“And we we also have the gold sitting on top of the Sister Sam ore body, which we could seek to crystallise value from as well and that falls under the remit of that phase one mining proposal also.”
“Yeah, we would look at that. Whether we mine it or someone else mines it and takes it to their processing plant, those are all options that are available to us, but we need to consider them properly and just have confidence in those plans before we put them into process.”
“The gold could go to Davyhurst, that’s probably an hour to the south of us. There’s also a plant at Bottle Creek (Aurenne) which is about five kilometers south of Mount Ida and I know they’re very interested in high grade oxide ore, as is (Genesis’) Leonora, there’s numerous plants that could take that gold ore so we could perhaps look around for the best deal that we can find.”
“I don’t know if those processing options really exist at the moment, not in the same sort of strength as the gold market does. The baseline for Mt Ida will be to investigate our own concentrator.
“We’ve got a very large indicated resource at Ida and we’re drilling out now to increase the confidence in the resource to indicated status and we think that will support quite a long mine life, which will have the potential to carry the capex of our own concentrator.
“But we will be looking at various other processing options just to be able to measure that baseline concentrator project against other yardsticks.”
“We aim to have a scoping study out towards the end of this year and that’ll have some some broad capex numbers in it. There probably won’t be a lot of change out of 300 million bucks. That seems to be the capex number for a million tonne per annum lithium concentrator, but don’t hold me to that, we’ve still got to work through those numbers. But yeah, that’s roughly the quantum.”
“At Mt Ida there certainly is. We have some regional prospects that we need to put some drill holes into, and we’ve had a few sniffs around the paddock that are worth chasing up on there’s certainly scope for down plunge extent on the Sister Sam and Timoni ore bodies.
“But at this stage, it doesn’t really gain us a lot by drilling Hail Marys to 700 meters deep. We’d much rather spend that drill money increasing the resource to indicated status so we can fold it into the feasibility study proper and create a reserve of circa 10 years.”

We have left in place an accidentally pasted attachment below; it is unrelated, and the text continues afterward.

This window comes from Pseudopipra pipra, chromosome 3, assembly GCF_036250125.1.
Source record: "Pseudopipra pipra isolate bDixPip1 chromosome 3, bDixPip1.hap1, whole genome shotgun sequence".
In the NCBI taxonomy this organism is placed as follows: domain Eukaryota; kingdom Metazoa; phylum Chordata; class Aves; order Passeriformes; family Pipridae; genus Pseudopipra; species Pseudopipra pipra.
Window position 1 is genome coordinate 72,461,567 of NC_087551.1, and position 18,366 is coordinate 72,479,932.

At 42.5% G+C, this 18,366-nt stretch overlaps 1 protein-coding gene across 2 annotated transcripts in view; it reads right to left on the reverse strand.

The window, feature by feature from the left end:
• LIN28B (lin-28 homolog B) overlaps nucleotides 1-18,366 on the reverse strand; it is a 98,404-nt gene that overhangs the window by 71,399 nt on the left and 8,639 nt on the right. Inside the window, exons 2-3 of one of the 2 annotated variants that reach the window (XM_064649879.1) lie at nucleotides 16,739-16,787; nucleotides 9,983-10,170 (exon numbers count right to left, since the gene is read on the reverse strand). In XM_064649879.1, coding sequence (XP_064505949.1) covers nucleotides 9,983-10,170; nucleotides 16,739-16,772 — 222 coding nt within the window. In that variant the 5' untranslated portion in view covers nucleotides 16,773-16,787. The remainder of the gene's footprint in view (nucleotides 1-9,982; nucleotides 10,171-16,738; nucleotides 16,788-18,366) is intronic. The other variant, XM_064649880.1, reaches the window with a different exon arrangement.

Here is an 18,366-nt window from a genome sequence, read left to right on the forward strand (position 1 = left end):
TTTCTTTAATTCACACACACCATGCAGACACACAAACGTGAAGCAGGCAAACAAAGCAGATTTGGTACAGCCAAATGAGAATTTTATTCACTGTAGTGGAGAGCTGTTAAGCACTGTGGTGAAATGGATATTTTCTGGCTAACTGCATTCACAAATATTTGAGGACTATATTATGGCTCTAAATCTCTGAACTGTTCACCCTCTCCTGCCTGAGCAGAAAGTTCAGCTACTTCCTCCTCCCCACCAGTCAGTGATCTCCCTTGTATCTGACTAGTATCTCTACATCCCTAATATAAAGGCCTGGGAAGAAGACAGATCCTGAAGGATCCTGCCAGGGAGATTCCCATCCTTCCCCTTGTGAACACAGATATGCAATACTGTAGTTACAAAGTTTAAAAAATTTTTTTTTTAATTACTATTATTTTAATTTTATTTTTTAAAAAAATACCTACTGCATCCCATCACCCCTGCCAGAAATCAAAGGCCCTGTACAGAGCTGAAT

“Yinnetharra is still very exciting for us. It’s a little bit embarrassing to have two very good lithium projects in WA hard rock. Yinnetharra’s maiden resource will be out, I’m going to say shortly. I try not to put too much pressure on our chief geologist but it will be this quarter that resource comes out and that will afford us a very good starting point from which to do some engineering on the scale and the scope of Yinnetharra — at Malinda mind you, this is just our first prospect up there.
“We’ll be able to do some pit optimisations and look at what a very broad mine plan might look like. And as a mining engineer, I’m pretty excited by that, and then next year, we’re going to sink a lot of drill metres into Yinnetharra.
“At Malinda we’ll probably start to go infill at Malinda and again, lift the confidence in that resource to indicated status to be begin to produce a reserve.
“And then we’ll go wide up there as well and start at Jamesons and we will be clearing a lot of the tournaments from a heritage perspective to be able to access some very good mapping that our geos have been doing up there on some very extensive pegmatites. So we’re expecting Yinnetharra to be a fair bit larger than Mt Ida.”
“It is always nice. It’s great to have lots and lots of ground but you really only want the ground where the lithium is, so we’ll be concentrating on where our outcrops are.
“There’s myriad companies up there, Fortescue’s pegged most of the Gascoyne if you actually look at a map, but we have numerous companies around us at Yinnetharra. We started a bit of a land rush up there and there’s plenty of that story to play out and next year is going to be quite telling.”
“Look I’d love to be able to answer that question for you. But we’ve resisted putting out exploration targets because you can make a rod for your own back there and you do get a bit of a sugar hit with the market. And then you’ve got to fulfill those numbers.
“So we’re being a little bit more prudent with our assumptions, and we’d like to perhaps under promise and over deliver up there. So you’re just going have to wait and see Josh sorry mate.”
“I think it’s a really exciting landscape that’s developed in WA lithium. If you asked me a few years ago how I’d feel about our company being caught up in the middle of a bit of nationalistic fervour amongst our resident billionaire resource giants, I would have been quite happy to hear that and that’s playing out.
“They’re putting their money where their mouth is. I think perhaps they see it as a buying the dip opportunity. And it does give me great confidence in the future of the lithium marketplace and the EV thematic and the transition to green energy.
“It is a real thing and the amount of investment that some good Australian entrepreneurs are making in this sector, I find it quite encouraging.”
“Well I guess you’d have to ask them, right. Maybe they’ve got a slightly longer term outlook on this and you know I like to think that lithium is a bit different.
“I know we say this every time “it’s different this time”. But maybe it is, right? It’s the new oil and it’s just the start of this revolution. Perhaps their visions a little bit better than yours and mine, but time will tell and you know, if they’re wrong, then you can tell them that I suppose, but I don’t think they are.”